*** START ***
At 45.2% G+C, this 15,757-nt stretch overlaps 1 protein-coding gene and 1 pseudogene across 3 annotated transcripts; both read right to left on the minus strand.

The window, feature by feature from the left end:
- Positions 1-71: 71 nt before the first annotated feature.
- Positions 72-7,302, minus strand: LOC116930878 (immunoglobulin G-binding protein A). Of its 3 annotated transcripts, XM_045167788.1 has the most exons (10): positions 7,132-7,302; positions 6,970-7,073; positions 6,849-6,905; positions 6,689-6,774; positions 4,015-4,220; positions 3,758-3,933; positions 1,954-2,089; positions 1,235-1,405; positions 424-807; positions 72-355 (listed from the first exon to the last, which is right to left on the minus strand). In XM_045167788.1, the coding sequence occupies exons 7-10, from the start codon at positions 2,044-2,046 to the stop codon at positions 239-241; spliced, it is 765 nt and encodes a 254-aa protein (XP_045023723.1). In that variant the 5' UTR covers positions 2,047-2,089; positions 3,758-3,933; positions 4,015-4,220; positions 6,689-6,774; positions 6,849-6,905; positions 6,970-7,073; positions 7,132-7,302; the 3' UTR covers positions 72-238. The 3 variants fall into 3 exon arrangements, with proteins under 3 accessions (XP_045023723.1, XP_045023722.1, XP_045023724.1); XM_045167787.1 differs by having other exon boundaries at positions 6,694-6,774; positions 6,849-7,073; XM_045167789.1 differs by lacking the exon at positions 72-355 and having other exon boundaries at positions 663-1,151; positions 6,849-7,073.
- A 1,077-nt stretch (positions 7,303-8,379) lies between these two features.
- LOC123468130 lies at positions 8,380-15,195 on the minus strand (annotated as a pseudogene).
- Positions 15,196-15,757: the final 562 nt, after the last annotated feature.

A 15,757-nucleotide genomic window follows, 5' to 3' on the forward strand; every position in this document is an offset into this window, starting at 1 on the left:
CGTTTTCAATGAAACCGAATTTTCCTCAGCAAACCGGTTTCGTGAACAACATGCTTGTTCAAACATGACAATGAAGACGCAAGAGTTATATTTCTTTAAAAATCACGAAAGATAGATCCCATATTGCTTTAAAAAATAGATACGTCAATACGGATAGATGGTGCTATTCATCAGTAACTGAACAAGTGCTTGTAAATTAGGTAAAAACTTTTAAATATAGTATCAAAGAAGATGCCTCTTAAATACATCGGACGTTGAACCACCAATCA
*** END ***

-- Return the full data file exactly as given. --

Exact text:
At 45.2% G+C, this 15,757-nt stretch overlaps 1 protein-coding gene and 1 pseudogene across 3 annotated transcripts; both read right to left on the minus strand.

The window, feature by feature from the left end:
- Positions 1-71: 71 nt before the first annotated feature.
- Positions 72-7,302, minus strand: LOC116930878 (immunoglobulin G-binding protein A). Of its 3 annotated transcripts, XM_045167788.1 has the most exons (10): positions 7,132-7,302; positions 6,970-7,073; positions 6,849-6,905; positions 6,689-6,774; positions 4,015-4,220; positions 3,758-3,933; positions 1,954-2,089; positions 1,235-1,405; positions 424-807; positions 72-355 (listed from the first exon to the last, which is right to left on the minus strand). In XM_045167788.1, the coding sequence occupies exons 7-10, from the start codon at positions 2,044-2,046 to the stop codon at positions 239-241; spliced, it is 765 nt and encodes a 254-aa protein (XP_045023723.1). In that variant the 5' UTR covers positions 2,047-2,089; positions 3,758-3,933; positions 4,015-4,220; positions 6,689-6,774; positions 6,849-6,905; positions 6,970-7,073; positions 7,132-7,302; the 3' UTR covers positions 72-238. The 3 variants fall into 3 exon arrangements, with proteins under 3 accessions (XP_045023723.1, XP_045023722.1, XP_045023724.1); XM_045167787.1 differs by having other exon boundaries at positions 6,694-6,774; positions 6,849-7,073; XM_045167789.1 differs by lacking the exon at positions 72-355 and having other exon boundaries at positions 663-1,151; positions 6,849-7,073.
- A 1,077-nt stretch (positions 7,303-8,379) lies between these two features.
- LOC123468130 lies at positions 8,380-15,195 on the minus strand (annotated as a pseudogene).
- Positions 15,196-15,757: the final 562 nt, after the last annotated feature.

A 15,757-nucleotide genomic window follows, 5' to 3' on the forward strand; every position in this document is an offset into this window, starting at 1 on the left:
CGTTTTCAATGAAACCGAATTTTCCTCAGCAAACCGGTTTCGTGAACAACATGCTTGTTCAAACATGACAATGAAGACGCAAGAGTTATATTTCTTTAAAAATCACGAAAGATAGATCCCATATTGCTTTAAAAAATAGATACGTCAATACGGATAGATGGTGCTATTCATCAGTAACTGAACAAGTGCTTGTAAATTAGGTAAAAACTTTTAAATATAGTATCAAAGAAGATGCCTCTTAAATACATCGGACGTTGAACCACCAATCA